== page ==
Ahmadinejad Opponents Win Elections
President Mahmoud Ahmadinejad's opponents won local council elections in Iran, final results showed Thursday, in an embarrassing blow to the hard-line leader that could force him to change his staunch anti-Western stance and focus more on domestic issues.
Last week's elections for local councils in towns and cities across Iran were widely seen as a referendum on Ahmadinejad's 18 months in office.
Since taking power, Ahmadinejad has escalated Iran's confrontation with the United States and the West, drawing the threat of U.N. sanctions for pushing ahead with uranium enrichment in Iran's nuclear program. He has also provoked international outrage for his comments against Israel and casting doubt on the Nazi Holocaust.
His hard-line stances are believed to have divided the conservatives who voted him into power last year, with some feeling Ahmadinejad has spent too much time confronting the West and has failed to deal with Iran's struggling economy.
Moderate conservatives opposed to Ahmadinejad won a majority of the seats in Friday's elections followed by reformists who were suppressed by hard-liners in 2004, according to final results announced by the Interior Ministry.
The final results also represented a partial comeback for reformists, who were crushed over the past five years by hard-liners who drove them out of the local councils, parliament and the presidency. The reformists favor closer ties with the West and further loosening of social and political restrictions under the Islamic government.
In Tehran, the capital, candidates supporting Mayor Mohammed Bagher Qalibaf, a moderate conservative, won seven of the 15 council seats. Reformists won four, while Ahmadinejad's allies won three. The last seat went to wrestling champion Ali Reza Dabir, who won a gold medal in the 2000 Sydney Olympics and is considered an independent.
Final results for the rest of the country also showed a heavy defeat for Ahmadinejad supporters, and analysts said his allies won less than 20 percent of local council seats nationwide. None of his candidates won seats on the councils in the cities of Shiraz, Bandar Abbas, Sari, Zanjan, Rasht, Ilam, Sanandaj and Kerman. Many councils in other cities were divided along similar proportions as Tehran's.
Last week's election for local councils, which handle community matters in cities and towns, does not directly effect Ahmadinejad's administration and is not expected to bring immediate policy changes.
But it was the first time the public has weighed in on Ahmadinejad's stormy presidency since he took office in June 2005. The results are expected to pressure him to change his populist anti-Western tone and focus more on Iran's high unemployment and economic problems at home.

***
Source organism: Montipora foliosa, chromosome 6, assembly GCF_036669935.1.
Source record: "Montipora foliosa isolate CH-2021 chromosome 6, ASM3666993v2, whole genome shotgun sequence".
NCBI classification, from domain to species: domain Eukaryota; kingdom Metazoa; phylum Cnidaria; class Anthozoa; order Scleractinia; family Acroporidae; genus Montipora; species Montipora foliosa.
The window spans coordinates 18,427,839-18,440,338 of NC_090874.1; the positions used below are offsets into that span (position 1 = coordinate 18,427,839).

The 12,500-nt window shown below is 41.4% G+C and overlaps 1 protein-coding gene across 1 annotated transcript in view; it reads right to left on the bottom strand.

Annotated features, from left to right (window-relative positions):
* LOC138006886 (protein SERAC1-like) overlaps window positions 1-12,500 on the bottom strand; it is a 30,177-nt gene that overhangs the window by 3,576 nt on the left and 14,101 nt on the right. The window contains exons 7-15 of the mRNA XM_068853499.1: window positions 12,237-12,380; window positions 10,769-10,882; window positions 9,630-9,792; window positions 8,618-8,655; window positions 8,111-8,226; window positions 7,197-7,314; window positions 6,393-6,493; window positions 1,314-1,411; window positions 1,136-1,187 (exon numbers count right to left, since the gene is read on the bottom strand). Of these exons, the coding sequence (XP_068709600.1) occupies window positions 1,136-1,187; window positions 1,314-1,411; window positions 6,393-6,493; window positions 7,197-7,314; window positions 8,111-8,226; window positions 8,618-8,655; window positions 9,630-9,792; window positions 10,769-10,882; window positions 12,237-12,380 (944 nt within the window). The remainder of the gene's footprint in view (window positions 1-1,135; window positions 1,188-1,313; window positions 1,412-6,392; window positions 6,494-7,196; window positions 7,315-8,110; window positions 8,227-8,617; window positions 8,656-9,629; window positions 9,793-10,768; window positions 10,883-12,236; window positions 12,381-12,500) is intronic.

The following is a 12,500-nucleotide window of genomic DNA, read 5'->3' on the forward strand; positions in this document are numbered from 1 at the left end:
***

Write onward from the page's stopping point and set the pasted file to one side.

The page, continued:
Leading reformist Saeed Shariati said the results of the election was a ''big no'' to Ahmadinejad and his allies.
''People's vote means they don't support Ahmadinejad's policies and want change,'' Shariati, a leader of the Islamic Iran Participation Front, Iran's largest reformist party told The Associated Press on Thursday.
Shariati accused Ahmadinejad of harming Iran's interests with his hard line.
''We consider this government's policy to be against Iran's national interests and security. It is simply acting against Iran's interests,'' he said. His party seeks democratic changes within Iran's ruling Islamic establishment and supports relations with the United States.
Similar anti-Ahmadinejad sentiment was visible in the final results of a parallel election held to select members of the Assembly of Experts, a conservative body of 86 senior clerics that monitors Iran's supreme leader and chooses his successor.
A big boost for moderates within the ruling Islamic establishment was visible in the big number of votes for former President Hashemi Rafsanjani, who lost to Ahmadinejad in the 2005 presidential election runoff.
Rafsanjani, who supports dialogue with the United States, received the most votes of any Tehran candidate to win re-election to the assembly. Also re-elected was Hasan Rowhani, Iran's former top nuclear negotiator whom Ahmadinejad has repeatedly accused of making too many concessions to the Europeans.
Iran started having council elections after a reform introduced in 1999 by then President Mohammed Khatami.
More than 233,000 candidates ran for more than 113,000 council seats in cities, towns and villages across the vast nation on Friday. All municipal council candidates, including some 5,000 women, were vetted by parliamentary committees dominated by hard-liners. The committees disqualified about 10,000 nominees, reports said.
Please help our fight against the New World Order by giving a donation. As bandwidth costs increase, the only way we can stay online and expand is with your support. Please consider giving a monthly or one-off donation for whatever you can afford. You can pay securely by either credit card or Paypal. Click here to donate.